A proposed class action claims First Community Bank, United Community Bank, First Citizens Bank, TD Bank and their respective directors have failed to pay those who assisted small businesses applying for Paycheck Protection Program (PPP) loans during the COVID-19 pandemic.
The lawsuit out of South Carolina alleges that although the Coronavirus Aid, Relief, and Economic Security (CARES) Act expressly specified that agents who assisted borrowers with PPP applications were to be paid by lenders, the defendant banks have, as a matter of policy, refused to issue such payments.
According to the case, the CARES Act offered over $349 billion in initial relief—and later an additional $310 billion—to small businesses experiencing financial hardship amid the COVID-19 pandemic. Under the CARES Act’s Paycheck Protection Program, businesses could apply for forgivable loans from the Small Business Administration through private lenders such as the defendants, who, in exchange for facilitating the loans, were to receive “a substantial processing fee” equal to a certain percentage of the loan amount, the suit says. Per the case, lenders were to receive five percent for loans not more than $350,000; three percent for loans between $350,000 and $2,000,000; and one percent for loans of at least $2,000,000.
Under the clear terms of the PPP, any agent who assisted a borrower with preparing or filing a loan application was to be compensated through a portion of a lender’s processing fee, the complaint states. The lawsuit says each approved loan would result in a processing fee and thus called for payment for any agent—including attorneys, accountants, consultants, borrowers’ employees, loan brokers, and anyone else representing an applicant in its business with the SBA—who participated in the process.
“Each successful application processed by a Lender constituted good and valuable consideration, in that a processing fee would be paid to the Lender upon disbursement of the funds to the applicant,” the complaint reads. “Accordingly, every successfully disbursed loan and resultant processing fee where an agent assisted in the application should have resulted in compensation to the agent by the Lender.”
The plaintiff, a South Carolina CPA firm, alleges that the defendant banks have, with the knowledge and approval of the individual director defendants, uniformly refused to pay any fees to agents who assisted with borrowers’ PPP applications.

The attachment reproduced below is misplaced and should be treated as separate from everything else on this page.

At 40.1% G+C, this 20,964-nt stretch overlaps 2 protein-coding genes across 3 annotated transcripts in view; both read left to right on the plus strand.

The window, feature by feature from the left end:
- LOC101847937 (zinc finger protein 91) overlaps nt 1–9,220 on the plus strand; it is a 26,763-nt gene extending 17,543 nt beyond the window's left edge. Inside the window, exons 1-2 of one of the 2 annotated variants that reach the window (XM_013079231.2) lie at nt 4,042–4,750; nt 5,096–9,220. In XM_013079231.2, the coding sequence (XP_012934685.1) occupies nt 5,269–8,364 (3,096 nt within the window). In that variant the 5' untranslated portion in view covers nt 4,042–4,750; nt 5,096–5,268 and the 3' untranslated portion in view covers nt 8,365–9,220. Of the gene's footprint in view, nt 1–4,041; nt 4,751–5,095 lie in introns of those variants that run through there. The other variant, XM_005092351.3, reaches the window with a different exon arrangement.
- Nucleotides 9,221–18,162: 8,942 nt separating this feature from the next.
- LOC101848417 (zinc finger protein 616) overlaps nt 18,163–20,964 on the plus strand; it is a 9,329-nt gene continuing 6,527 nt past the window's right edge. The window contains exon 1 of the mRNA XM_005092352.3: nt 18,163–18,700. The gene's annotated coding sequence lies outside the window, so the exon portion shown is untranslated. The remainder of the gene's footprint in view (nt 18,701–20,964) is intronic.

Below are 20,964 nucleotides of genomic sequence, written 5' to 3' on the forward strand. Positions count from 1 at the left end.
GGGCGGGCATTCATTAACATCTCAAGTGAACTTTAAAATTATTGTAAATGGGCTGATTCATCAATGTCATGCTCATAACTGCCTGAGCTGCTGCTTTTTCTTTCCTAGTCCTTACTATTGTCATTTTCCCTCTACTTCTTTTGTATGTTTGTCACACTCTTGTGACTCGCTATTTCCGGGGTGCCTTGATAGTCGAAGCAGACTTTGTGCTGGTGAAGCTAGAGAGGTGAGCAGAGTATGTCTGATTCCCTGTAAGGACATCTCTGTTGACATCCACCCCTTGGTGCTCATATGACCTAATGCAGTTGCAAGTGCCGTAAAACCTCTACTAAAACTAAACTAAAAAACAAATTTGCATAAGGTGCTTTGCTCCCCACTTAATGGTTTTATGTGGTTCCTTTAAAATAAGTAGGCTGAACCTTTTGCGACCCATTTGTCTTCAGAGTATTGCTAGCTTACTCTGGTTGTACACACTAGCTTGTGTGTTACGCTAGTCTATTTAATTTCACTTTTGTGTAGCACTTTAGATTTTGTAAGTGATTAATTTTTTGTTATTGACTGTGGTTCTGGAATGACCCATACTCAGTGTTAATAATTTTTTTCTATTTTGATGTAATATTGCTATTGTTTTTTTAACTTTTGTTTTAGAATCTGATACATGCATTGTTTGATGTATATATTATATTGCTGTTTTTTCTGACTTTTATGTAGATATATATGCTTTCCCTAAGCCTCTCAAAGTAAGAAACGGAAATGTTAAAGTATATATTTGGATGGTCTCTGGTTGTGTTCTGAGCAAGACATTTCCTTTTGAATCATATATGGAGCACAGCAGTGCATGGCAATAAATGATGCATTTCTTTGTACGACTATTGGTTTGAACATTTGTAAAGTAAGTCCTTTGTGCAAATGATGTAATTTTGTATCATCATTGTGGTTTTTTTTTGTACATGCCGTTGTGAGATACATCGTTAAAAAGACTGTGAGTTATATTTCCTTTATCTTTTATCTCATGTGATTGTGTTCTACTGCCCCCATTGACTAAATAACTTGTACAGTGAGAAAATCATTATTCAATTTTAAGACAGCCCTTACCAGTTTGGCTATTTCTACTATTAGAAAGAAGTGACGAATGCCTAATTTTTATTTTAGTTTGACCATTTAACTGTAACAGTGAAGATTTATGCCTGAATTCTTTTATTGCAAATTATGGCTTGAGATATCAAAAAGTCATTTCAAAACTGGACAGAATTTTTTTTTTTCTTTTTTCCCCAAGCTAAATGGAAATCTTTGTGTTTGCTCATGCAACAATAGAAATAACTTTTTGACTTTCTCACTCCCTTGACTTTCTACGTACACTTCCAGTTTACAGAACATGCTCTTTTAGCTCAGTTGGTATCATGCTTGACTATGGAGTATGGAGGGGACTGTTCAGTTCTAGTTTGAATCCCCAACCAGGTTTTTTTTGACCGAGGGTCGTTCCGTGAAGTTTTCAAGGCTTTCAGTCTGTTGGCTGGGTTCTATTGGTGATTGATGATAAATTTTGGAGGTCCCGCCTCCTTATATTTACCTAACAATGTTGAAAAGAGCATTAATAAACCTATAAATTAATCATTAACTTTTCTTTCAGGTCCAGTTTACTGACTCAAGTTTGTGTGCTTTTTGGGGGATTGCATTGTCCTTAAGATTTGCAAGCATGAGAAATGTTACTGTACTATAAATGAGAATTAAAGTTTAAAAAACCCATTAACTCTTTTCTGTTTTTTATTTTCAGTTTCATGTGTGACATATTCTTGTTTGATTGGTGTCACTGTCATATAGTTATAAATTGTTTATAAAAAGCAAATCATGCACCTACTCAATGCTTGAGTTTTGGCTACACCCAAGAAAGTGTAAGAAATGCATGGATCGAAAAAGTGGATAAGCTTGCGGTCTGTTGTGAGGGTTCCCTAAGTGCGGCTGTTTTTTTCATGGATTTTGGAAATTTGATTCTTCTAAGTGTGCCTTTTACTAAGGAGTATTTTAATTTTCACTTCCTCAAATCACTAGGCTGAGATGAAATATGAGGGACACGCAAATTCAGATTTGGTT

According to the case, United Community Bank posted on its website that the bank “will not pay fees to or otherwise compensate anyone acting as an agent of the business or advising or assisting in the preparation of the Paycheck Protection Program application or otherwise.”
Likewise, First Citizens Bank purportedly insisted that it was “not required to pay a borrower’s agent unless the agent is disclosed to the lender bank prior to the borrower submitting its PPP application and the lender bank affirmatively agrees at the time to pay the agent.”
The plaintiff alleges that after inquiring about agent fees, TD Bank informed the firm that the bank had “elected against the payment of agent fees.”
The lawsuit goes on to allege that the defendants have created online portals for the submission of PPP applications that expressly prevent applicants from disclosing the existence of agents.
“Upon information and belief,” the complaint says, “Defendant Lenders created these systems for the purpose of denying agent fees, despite knowledge that applicants would use professional agents to help expedite the application process.”
The lawsuit, which has been removed from state to federal court, echoes allegations in similar lawsuits filed against the likes of Bank of America, Chase Bank, Citibank, and PNC over their apparent blanket refusals to pay PPP agents.
ClassAction.org’s coverage of COVID-19 litigation can be found here and over on our Newswire.